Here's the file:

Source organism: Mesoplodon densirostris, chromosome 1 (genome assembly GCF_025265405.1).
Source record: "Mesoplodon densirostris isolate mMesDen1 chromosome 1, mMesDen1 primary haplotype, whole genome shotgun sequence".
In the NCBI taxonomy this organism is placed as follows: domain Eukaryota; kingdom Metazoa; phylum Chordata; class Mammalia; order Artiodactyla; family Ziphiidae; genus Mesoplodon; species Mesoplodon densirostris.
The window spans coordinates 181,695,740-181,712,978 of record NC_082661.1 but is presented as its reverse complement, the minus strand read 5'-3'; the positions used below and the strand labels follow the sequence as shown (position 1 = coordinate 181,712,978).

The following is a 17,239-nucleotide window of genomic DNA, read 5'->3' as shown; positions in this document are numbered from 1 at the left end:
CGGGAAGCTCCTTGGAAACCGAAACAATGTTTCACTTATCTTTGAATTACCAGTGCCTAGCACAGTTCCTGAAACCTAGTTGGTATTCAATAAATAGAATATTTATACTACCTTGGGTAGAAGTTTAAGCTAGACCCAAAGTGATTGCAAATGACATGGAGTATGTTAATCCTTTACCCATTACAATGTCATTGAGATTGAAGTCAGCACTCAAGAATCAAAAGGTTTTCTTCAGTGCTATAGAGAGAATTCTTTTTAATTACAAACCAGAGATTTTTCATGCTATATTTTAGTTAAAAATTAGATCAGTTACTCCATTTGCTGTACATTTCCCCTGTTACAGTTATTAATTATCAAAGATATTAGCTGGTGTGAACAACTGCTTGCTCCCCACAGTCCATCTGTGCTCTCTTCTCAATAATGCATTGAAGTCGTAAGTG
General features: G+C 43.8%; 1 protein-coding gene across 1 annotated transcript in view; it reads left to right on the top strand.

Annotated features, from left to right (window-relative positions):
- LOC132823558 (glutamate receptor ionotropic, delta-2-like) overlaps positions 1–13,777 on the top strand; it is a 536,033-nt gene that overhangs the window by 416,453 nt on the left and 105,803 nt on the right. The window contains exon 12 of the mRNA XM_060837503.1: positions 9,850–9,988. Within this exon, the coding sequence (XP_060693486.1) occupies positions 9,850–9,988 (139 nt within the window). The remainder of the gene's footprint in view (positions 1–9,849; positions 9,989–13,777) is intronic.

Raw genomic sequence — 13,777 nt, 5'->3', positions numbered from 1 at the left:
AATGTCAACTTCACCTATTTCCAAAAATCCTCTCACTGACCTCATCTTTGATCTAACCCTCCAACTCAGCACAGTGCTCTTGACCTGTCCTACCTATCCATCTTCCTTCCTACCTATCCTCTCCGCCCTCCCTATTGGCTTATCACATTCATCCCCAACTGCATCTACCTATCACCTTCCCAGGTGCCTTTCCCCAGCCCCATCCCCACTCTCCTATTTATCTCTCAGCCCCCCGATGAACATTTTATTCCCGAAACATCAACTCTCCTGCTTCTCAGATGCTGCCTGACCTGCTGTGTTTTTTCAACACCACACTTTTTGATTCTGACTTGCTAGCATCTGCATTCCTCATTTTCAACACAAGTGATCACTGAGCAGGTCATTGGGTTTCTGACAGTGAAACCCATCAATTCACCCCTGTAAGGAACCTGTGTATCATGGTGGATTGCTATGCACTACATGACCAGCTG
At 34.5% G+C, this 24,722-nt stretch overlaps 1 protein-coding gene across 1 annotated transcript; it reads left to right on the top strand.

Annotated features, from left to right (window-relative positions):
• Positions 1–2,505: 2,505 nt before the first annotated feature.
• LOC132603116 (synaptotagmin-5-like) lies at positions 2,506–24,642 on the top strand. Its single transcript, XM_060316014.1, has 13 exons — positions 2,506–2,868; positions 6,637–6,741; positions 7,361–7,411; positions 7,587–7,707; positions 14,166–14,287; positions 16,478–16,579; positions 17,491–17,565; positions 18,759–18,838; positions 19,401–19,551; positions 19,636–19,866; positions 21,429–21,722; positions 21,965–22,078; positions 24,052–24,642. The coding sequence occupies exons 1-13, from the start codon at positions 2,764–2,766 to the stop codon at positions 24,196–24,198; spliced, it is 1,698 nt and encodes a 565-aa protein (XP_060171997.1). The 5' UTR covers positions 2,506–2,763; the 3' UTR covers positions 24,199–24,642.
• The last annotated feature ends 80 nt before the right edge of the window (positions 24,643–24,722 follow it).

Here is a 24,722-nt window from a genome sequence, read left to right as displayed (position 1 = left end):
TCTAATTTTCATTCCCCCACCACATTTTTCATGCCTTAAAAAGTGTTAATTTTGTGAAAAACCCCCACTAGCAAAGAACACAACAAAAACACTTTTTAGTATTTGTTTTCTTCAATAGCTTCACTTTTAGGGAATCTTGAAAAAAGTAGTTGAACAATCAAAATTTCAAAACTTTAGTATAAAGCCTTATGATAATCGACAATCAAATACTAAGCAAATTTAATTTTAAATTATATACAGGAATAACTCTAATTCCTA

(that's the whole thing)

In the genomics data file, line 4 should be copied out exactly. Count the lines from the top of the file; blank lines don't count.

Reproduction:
The window spans coordinates 181,695,740-181,712,978 of record NC_082661.1 but is presented as its reverse complement, the minus strand read 5'-3'; the positions used below and the strand labels follow the sequence as shown (position 1 = coordinate 181,712,978).